San Martin, San Salvador

tinecas profile(Tinecas is a nickname for women from San Martin)

This group began in 1997 when a group of women in an impoverished community in San Martin decided they need to do something to provide a better quality of life for themselves and their families. They felt it was important to have a business that was specifically run by women. Many women in their community were idle in their houses because their husbands were supposedly providing for them.However, frequently their husband's income is not near enough. Also, there were single mothers that had been scrounging for work to support their kids. So when this group was formed, it was not only to provide financial support for themselves also to create a support network for each other. They pooled their skills and interests to come up with a unique variety of products that they could produce as an artisan group.


Women's Collective from the Tasajera Island in La Paz
Mujeres de la Isla Tasajera, Caserío la Colorada, San Luis la Herradura

IMG 3658 IMG 3669

"Confecciones La Colorada" started in May 2010 by a small group of women living on Tasajera Island in La Paz. It began when a delegation of doctors from the United States came to visit. The island of Tasajera is very isolated, without cars and with limited socio-economic opportunities. One of the doctors taught the group of women some basic skills in cutting and preparing fabric. The women were inspired and eager for a new source of income. The delegation offered the capital to start up their business with enough money to buy material and a sewing machine. This resulted in four women creating stylish bags using traditional fabric from San Sebastian.


San Jose Las Flores, Chalatenengo

susana profileTaller Susana is a small but strong collective of women working out of the small town of San Jose Las Flores. In existence since 1991, the older women, masters of their craft, have brought in younger women from their town and are passing on their talents. The dedication of these women to their business is evident the quality of their work. Using a simple weaving technique on a large hand-made frame, the women produce traditional textiles known for both their beauty and their durability. The usefulness of their products is appealing to Salvadorans and thus many of their products are sold locally. However, this is not enough to support these women and their families.


San Salvador, San Salvador

sanramon profileFor members of this collective their workshop is much more than just a business. Their priority is creating a strong community that will support them in more than just a financial way. They offer an open community space, possibilities for collaboration between different kinds of artisans and a flexible work alternative. All these things allow for open creativity and cooperation between members.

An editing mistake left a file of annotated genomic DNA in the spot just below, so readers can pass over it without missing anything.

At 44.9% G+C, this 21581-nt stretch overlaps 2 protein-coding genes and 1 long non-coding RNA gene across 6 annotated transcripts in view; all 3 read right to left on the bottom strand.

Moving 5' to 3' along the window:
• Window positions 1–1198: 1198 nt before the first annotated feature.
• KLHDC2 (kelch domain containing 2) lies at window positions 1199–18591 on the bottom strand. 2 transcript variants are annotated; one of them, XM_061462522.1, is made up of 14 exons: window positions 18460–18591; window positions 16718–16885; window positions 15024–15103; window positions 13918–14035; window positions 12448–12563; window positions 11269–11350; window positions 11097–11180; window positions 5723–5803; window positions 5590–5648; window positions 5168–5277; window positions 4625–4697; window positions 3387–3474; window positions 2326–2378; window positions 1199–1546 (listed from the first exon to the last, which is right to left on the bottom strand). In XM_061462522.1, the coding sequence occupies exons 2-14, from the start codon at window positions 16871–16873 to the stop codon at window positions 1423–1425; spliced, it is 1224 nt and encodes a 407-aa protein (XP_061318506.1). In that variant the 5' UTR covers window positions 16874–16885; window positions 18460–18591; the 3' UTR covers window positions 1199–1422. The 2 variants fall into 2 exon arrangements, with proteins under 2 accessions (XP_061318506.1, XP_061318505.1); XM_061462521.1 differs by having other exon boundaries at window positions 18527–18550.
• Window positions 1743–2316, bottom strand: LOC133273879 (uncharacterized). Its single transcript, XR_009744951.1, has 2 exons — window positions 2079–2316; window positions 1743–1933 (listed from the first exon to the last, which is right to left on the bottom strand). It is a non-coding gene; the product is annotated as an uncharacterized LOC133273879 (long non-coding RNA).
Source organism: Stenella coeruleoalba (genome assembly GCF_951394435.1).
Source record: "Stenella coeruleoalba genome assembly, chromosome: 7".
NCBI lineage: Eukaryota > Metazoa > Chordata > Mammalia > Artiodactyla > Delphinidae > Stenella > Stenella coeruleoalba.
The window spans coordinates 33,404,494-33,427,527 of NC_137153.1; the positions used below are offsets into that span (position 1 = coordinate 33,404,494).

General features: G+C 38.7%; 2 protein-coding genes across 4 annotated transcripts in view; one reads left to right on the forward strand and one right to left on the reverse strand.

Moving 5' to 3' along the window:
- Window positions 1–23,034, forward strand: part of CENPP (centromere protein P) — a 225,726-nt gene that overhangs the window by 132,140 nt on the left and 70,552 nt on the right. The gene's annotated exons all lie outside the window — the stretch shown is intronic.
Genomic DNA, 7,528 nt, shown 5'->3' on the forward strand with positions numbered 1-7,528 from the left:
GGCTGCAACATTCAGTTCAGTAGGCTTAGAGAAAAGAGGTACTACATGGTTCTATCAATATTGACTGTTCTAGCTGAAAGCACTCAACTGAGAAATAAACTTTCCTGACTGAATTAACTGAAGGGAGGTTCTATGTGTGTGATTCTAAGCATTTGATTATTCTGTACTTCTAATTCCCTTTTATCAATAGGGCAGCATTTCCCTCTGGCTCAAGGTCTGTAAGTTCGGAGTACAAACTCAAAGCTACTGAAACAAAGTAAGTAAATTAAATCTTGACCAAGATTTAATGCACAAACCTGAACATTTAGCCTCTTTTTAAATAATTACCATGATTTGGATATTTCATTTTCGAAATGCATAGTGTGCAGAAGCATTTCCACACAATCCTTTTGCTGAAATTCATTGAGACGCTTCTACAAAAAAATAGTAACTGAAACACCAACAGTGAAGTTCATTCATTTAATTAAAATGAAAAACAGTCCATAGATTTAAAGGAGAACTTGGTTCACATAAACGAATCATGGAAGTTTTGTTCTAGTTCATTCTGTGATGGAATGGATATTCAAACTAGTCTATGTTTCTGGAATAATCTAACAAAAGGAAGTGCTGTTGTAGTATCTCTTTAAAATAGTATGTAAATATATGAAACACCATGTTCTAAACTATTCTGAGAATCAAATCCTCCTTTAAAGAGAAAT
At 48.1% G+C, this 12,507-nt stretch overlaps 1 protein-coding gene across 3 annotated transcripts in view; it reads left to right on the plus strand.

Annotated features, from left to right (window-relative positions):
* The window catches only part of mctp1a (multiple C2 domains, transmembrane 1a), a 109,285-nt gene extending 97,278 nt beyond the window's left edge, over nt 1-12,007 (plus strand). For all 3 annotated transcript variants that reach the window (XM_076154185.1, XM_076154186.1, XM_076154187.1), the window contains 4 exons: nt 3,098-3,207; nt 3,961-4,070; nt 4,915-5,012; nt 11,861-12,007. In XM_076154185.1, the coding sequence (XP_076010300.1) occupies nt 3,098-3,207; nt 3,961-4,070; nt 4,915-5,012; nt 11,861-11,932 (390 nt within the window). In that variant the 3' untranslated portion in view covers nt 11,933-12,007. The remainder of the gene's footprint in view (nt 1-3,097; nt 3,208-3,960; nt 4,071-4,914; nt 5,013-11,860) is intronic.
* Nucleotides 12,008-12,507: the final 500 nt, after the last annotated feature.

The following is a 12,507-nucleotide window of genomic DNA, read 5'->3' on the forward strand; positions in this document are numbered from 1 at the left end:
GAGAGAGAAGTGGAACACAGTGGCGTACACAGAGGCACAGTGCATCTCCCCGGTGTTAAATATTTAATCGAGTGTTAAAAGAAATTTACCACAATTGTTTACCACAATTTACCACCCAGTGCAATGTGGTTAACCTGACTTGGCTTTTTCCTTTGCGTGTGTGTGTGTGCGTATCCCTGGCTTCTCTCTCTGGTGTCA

Comasagua, La Libertad


La Ceiba, Chalatenango

nuevaesperanza profileThe name of this workshop is a perfect descriptor of what it is to the women who run it. It is their source of hope. Living in La Ceiba, a rural community outside ofChalatenango, El Salvador, there are few options for sources of income. Many families are just surviving. To change this, a group of five resourceful women decided to make their own option. There was one woman in the community who made beautiful pottery from clay that she extracted from the river that flows through the forest that surrounds their tiny community. These women decided there was potential in her pieces, but thought they could add something. They formed a group that would take her pottery in its various forms and add vibrant paintings and glazing, or turn it in to an object for use such as a candle or a wind chime.


Santiago Texacuangos, San Salvador

launion 1La Unión Coffee Co-operative began in 1972 with a strong belief in producing coffee without harming the environment. At its peak, La Unión had over 60 members but currently it this number has decreased to 35 - 29 men and 6 women.

Arriving at La Unión, one cannot help but notice the fantastic aroma wafting throughout the building. Alicia Morales Sanchez, a charismatic woman who held presidency of the co-operative until 2008 and has won various international awards for her work and for being the only woman at the head of a coffee co-operative in El Salvador, tells the history of La Unión.


Soyapango, San Salvador

jesusobrero profileJesús Obrero was started in February 1991 by six companions that were struggling to survive in the chaos of the Salvadoran Civil War. It would be another year until the peace accords would be signed and the country would begin to rebuild itself, but this group had already established something that would help them get back on their feet after living and fighting in a war zone for over ten years.


Tonacatepeque, San Salvador

jaragua 1

Taller Jaragua is one of a kind, and it's not just because of the unique natural creations they produce. The aims of this workshop go far beyond just making and selling products. As José Vásquez put it, "Estamos construyendo un sueño," "We are constructing a dream." This dream includes having a way to feed their families without being trapped in an oppressive capitalist system. It includes using their workshop as a forum for education. They hope to show Salvadorans and foreigners alike the creativity and beauty that can come out of El Salvador, from the people and the land alike. They hope to encourage people to support small businesses. They exemplify this by buying the bulk of their materials, all of their seeds and coconut shells, from other Salvadoran families.